“We have been managing the nutrient solution with water tests and individual salts. Instead of using a standard N-P-K fertilizer like we have been using in the other production systems, we have really focused on water tests and making nutrient adjustments based on those tests. We have been trying to keep the nutrients within a target range and trying to run the system for as long as possible without having to flush any of the nutrient system. We are testing for all of the essential nutrients. We are also looking at sodium chloride levels and seeing how those accumulate. Also, we are tracking what essential nutrients accumulate over time and how we can adjust the fertilizer being added to accommodate the natural accumulation in the system.”
Baras is also studying how the water source can contribute to the nutrient level.
“We are considering how source water may be a limitation to applying this no-flush technique,” he said. “Our source water is municipal water, but it has a high sulfur content of about 44 parts per million. So we are looking at cutting out all sulfur inputs. We are learning the challenges of trying to manage a no flush system.”
In addition to the main deep water system, Baras said tour attendees will also see several smaller deep water culture systems.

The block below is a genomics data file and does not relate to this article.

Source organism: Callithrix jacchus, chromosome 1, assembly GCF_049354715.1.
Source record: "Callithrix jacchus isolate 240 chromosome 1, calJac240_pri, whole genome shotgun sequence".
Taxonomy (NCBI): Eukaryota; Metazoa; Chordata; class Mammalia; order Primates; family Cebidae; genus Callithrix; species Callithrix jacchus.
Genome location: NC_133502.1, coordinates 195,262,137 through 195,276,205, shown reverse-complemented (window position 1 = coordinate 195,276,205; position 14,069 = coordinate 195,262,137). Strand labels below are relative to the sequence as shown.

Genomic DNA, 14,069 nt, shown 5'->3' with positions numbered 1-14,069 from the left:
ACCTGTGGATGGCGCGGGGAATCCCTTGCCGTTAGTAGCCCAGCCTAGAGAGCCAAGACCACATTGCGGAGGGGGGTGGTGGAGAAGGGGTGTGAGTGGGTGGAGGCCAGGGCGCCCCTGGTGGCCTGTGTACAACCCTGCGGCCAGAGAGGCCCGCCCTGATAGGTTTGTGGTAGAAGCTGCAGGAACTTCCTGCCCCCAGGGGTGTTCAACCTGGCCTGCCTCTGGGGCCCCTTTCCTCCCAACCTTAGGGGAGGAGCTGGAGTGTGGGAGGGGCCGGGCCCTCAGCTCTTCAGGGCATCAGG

“In these smaller deep water culture systems we will be showing the use of three different organic fertilizers where we are comparing the growth between them,” he said. “We will also be showing a smaller scale deep water culture system receiving aeration compared to one with no aeration.”
Vertical production systems
Another hydroponic system that Baras is working with is a vertical tower commonly used by smaller growers.
“We have a lot of customers who use this system so we decided to install one in the greenhouse so we could look at some of the issues that they are dealing with,” he said. “We also were looking to answer some of the questions that our customers had about using the system. An example is can this system be used to grow organically? We’ve done both organic and conventional trials with this system.
“We’ve also been looking at what crops perform best in this vertical system. We’ve done a lot of variety trials as well as with the other systems we’ve installed.”